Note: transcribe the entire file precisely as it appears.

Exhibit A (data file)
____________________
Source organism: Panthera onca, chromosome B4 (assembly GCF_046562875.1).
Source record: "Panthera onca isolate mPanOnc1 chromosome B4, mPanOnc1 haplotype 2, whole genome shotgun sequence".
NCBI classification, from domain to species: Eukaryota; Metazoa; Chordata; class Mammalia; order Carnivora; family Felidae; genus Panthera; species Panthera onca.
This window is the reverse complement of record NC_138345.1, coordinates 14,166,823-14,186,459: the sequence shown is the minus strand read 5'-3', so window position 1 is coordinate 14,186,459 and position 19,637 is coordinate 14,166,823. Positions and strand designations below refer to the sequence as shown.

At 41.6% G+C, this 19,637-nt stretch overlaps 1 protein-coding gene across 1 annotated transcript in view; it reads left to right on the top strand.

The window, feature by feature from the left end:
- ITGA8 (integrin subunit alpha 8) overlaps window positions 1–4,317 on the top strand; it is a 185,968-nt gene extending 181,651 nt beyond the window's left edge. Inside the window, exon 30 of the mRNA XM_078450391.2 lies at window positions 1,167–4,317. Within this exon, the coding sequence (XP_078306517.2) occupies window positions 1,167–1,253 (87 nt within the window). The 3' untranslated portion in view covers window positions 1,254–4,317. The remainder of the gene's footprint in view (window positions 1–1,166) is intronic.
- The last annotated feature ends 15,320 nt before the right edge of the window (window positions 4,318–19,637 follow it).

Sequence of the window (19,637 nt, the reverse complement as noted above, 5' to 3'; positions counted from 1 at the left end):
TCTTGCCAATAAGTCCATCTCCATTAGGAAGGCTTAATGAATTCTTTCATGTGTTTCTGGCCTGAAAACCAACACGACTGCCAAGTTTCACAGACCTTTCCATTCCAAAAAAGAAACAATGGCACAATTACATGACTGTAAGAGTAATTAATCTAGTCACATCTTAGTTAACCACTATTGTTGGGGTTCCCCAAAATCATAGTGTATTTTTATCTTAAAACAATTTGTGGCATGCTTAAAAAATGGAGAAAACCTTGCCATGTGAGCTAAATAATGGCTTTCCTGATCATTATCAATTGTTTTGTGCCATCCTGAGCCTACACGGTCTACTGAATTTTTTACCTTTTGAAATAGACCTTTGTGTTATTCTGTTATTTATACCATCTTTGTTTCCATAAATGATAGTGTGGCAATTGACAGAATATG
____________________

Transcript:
Source organism: Panthera onca, chromosome B4 (assembly GCF_046562875.1).
Source record: "Panthera onca isolate mPanOnc1 chromosome B4, mPanOnc1 haplotype 2, whole genome shotgun sequence".
NCBI classification, from domain to species: Eukaryota; Metazoa; Chordata; class Mammalia; order Carnivora; family Felidae; genus Panthera; species Panthera onca.
This window is the reverse complement of record NC_138345.1, coordinates 14,166,823-14,186,459: the sequence shown is the minus strand read 5'-3', so window position 1 is coordinate 14,186,459 and position 19,637 is coordinate 14,166,823. Positions and strand designations below refer to the sequence as shown.

At 41.6% G+C, this 19,637-nt stretch overlaps 1 protein-coding gene across 1 annotated transcript in view; it reads left to right on the top strand.

The window, feature by feature from the left end:
- ITGA8 (integrin subunit alpha 8) overlaps window positions 1–4,317 on the top strand; it is a 185,968-nt gene extending 181,651 nt beyond the window's left edge. Inside the window, exon 30 of the mRNA XM_078450391.2 lies at window positions 1,167–4,317. Within this exon, the coding sequence (XP_078306517.2) occupies window positions 1,167–1,253 (87 nt within the window). The 3' untranslated portion in view covers window positions 1,254–4,317. The remainder of the gene's footprint in view (window positions 1–1,166) is intronic.
- The last annotated feature ends 15,320 nt before the right edge of the window (window positions 4,318–19,637 follow it).

Sequence of the window (19,637 nt, the reverse complement as noted above, 5' to 3'; positions counted from 1 at the left end):
TCTTGCCAATAAGTCCATCTCCATTAGGAAGGCTTAATGAATTCTTTCATGTGTTTCTGGCCTGAAAACCAACACGACTGCCAAGTTTCACAGACCTTTCCATTCCAAAAAAGAAACAATGGCACAATTACATGACTGTAAGAGTAATTAATCTAGTCACATCTTAGTTAACCACTATTGTTGGGGTTCCCCAAAATCATAGTGTATTTTTATCTTAAAACAATTTGTGGCATGCTTAAAAAATGGAGAAAACCTTGCCATGTGAGCTAAATAATGGCTTTCCTGATCATTATCAATTGTTTTGTGCCATCCTGAGCCTACACGGTCTACTGAATTTTTTACCTTTTGAAATAGACCTTTGTGTTATTCTGTTATTTATACCATCTTTGTTTCCATAAATGATAGTGTGGCAATTGACAGAATATG